The model explained 50 % of the actual MJJ scPDSI variance over the period 1953–2005. The calibration–verification tests revealed that r, R2, and the sign test were significant at the 0.01 level, and that RE and CE values were positive (Table 3). In addition, the p value generated from DW and CS tests were above 0.05, indicating that there were neither autocorrelation nor long-term trends in the regression residuals (Table 3; Fig. 6b). All test results confirmed that the model is valid (Cook et al., 1999; Fritts, 1976).
* p<0.01; r, Pearson correlation coefficient; R2, explained variance; DW, Durbin–Watson test; CS, Cox and Stuart trend test; RE, reduction of error; and CE, coefficient of efficiency.
Based on Eq. (3), we reconstructed MJJ scPDSI of the study region back to 1868 (Fig. 6c). We adjusted the variance in the reconstruction to match the variance in instrumental MJJ scPDSI during the calibration period (1953–2005). Spatial correlation analysis indicated that the reconstruction most strongly represents central China, including the western part of Henan, northern part of Hubei, and southern part of Shaanxi provinces (Fig. 1a).
3.3 Comparing the reconstructed MJJ scPDSI with other climate reconstructions and historical records
On the interannual timescale (Fig. 7a–c), our reconstruction is significantly correlated with the PDSICook (r=0.37; p<0.01; 1868–2005) and PreChen (r=0.52; p<0.01; 1868–2005). On the decadal and longer timescales, our reconstruction is significantly correlated with all other reconstructions from the study region (Fig. 7d–f). The common drought periods occurring in the 1870s and the 1920s in northern and western China (Cai et al., 2014; Chen et al., 2014; Fang et al., 2012a; Kang et al., 2013; Liang et al., 2006; Liu et al., 2017; Zhang et al., 2017) were also reflected in our reconstruction.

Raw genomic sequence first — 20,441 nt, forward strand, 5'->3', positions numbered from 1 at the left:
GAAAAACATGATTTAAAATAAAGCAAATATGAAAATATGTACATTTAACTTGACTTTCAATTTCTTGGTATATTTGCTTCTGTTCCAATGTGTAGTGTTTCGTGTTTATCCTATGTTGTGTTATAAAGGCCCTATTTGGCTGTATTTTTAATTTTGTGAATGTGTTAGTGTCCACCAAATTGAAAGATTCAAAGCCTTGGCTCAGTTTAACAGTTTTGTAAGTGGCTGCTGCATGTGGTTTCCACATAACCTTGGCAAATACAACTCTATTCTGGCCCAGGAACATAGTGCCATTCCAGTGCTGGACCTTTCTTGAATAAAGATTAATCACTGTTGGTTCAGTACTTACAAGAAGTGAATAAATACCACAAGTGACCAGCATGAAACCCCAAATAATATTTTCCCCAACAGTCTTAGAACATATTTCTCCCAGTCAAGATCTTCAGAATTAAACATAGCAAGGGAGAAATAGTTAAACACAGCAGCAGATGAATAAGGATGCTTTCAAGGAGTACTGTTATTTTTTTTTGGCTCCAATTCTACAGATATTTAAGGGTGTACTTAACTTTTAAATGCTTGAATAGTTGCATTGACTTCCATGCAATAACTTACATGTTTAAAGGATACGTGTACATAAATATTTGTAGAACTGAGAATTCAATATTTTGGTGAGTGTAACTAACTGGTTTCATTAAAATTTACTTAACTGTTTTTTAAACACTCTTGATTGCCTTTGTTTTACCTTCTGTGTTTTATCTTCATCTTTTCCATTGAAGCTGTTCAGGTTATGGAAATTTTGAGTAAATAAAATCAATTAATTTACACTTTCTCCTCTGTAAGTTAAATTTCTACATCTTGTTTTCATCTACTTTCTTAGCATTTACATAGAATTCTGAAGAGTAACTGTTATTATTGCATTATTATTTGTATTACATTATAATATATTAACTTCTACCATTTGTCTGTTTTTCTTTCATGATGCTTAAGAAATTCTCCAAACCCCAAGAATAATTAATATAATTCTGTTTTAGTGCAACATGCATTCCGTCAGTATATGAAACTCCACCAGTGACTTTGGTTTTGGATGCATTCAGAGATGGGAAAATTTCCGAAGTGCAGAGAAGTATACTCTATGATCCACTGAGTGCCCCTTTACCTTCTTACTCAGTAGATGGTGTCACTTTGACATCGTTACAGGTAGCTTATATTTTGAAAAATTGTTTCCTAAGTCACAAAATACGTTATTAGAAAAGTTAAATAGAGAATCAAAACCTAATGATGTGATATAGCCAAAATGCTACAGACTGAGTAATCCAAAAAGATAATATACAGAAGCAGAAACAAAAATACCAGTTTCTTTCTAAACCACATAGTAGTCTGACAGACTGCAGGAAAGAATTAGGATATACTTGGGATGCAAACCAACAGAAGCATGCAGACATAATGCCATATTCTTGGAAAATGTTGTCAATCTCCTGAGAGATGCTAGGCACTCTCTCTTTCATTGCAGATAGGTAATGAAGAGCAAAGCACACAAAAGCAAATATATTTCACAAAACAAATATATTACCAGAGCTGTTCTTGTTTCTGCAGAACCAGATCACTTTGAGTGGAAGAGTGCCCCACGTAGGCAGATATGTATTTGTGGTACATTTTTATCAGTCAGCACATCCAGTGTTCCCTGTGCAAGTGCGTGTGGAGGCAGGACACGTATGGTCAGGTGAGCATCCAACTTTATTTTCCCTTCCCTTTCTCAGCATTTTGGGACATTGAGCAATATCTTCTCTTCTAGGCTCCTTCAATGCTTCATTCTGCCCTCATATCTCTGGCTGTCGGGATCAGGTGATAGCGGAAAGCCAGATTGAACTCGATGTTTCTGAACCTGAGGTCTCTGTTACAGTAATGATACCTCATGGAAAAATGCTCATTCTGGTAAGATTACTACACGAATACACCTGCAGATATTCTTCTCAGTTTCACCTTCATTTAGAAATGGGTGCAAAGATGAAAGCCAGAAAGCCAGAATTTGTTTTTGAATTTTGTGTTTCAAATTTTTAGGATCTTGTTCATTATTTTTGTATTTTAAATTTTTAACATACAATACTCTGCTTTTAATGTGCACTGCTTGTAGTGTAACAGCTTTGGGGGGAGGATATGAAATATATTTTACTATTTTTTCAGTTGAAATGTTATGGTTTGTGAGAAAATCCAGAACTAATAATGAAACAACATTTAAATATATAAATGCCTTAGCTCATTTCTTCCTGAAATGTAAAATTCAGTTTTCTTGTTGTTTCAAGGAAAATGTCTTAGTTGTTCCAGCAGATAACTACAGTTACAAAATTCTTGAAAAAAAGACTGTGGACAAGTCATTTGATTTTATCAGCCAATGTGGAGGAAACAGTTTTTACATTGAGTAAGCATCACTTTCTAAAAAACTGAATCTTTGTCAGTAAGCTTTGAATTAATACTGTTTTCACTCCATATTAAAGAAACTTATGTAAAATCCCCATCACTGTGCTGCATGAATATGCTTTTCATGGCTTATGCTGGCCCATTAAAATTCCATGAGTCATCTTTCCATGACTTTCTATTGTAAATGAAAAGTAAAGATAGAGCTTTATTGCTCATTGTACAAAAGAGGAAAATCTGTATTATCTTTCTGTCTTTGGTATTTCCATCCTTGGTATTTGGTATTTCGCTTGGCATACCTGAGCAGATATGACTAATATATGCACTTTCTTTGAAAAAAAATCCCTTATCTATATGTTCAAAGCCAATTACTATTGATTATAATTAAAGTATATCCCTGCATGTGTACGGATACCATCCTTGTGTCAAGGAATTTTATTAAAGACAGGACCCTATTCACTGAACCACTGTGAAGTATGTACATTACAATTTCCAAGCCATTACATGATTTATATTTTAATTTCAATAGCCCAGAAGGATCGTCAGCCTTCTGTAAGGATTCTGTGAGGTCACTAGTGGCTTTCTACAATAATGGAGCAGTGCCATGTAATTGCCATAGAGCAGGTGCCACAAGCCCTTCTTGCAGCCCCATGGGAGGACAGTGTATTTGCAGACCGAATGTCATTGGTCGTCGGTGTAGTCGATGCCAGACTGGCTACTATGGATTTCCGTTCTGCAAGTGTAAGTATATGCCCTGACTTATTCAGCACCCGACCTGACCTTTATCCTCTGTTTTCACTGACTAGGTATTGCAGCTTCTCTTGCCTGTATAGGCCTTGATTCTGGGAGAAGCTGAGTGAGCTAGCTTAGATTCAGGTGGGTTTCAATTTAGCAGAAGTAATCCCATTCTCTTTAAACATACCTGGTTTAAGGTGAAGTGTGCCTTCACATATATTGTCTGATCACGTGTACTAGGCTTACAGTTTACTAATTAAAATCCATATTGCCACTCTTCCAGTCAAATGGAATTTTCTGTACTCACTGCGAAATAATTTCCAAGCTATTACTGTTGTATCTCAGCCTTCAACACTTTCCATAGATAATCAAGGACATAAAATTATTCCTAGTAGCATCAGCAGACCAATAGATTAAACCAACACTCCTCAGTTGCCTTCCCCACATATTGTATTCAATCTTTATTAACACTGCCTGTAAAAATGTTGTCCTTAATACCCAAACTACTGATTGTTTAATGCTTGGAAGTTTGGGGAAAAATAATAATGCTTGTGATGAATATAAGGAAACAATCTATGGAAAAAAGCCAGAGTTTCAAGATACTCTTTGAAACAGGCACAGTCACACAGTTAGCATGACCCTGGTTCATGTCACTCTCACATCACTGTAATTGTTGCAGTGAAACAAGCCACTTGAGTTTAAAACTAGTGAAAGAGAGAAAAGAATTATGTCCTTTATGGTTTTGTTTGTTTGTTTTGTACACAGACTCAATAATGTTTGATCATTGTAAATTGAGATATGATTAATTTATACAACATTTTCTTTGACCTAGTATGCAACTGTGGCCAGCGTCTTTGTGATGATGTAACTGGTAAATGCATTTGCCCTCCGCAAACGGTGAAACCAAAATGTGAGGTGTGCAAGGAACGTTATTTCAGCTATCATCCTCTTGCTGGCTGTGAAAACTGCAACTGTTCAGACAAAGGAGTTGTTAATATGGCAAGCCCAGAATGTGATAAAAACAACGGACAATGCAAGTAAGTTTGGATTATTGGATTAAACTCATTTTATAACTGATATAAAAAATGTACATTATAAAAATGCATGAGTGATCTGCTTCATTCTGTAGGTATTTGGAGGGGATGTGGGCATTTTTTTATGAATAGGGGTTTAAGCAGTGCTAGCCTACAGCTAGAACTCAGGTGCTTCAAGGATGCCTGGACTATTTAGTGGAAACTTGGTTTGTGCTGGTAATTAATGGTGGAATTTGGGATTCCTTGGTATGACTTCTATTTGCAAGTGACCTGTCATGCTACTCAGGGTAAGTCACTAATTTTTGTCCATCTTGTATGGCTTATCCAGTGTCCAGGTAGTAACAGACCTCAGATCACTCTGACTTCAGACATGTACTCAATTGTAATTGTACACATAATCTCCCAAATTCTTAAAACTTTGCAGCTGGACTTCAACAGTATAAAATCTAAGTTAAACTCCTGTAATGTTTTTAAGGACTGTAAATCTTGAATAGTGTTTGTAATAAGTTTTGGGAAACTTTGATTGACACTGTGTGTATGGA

However, it should be noted that our reconstruction has also some mismatches with others. On the interannual timescale, our reconstruction is not significantly correlated with the DWIYang over the whole period 1868–2000 (; p=0.64; Fig. 7b). This is probably due to the limited ability of historical documents to capture high-frequency climatic variations (Zheng et al., 2014). On the decadal and longer timescales, our reconstruction varied out of phase with PDSICook during the period from the late 1940s to the early 1960s (Fig. 7d). It was only weakly correlated with DWIYang after the 1940s (Fig. 7e) and led PreChen during the period of 1900s–1930s (Fig. 7f). This might be due to several reasons. Firstly, the reconstructions focused on different target seasons (June–August for PDSICook, May–September for DWIYang, and April–June for PreChen, which is before the rainy season). Secondly, the DWIYang after the 1940s was calculated using instrumental May–September precipitation and the chronology of Chen et al. (2016b) also reflects precipitation, while the scPDSI is influenced not only by precipitation but also temperature and previous drought conditions. Thirdly, the MADA network includes only a limited number of tree-ring sites in our study region, which may cause deviations on the local scale.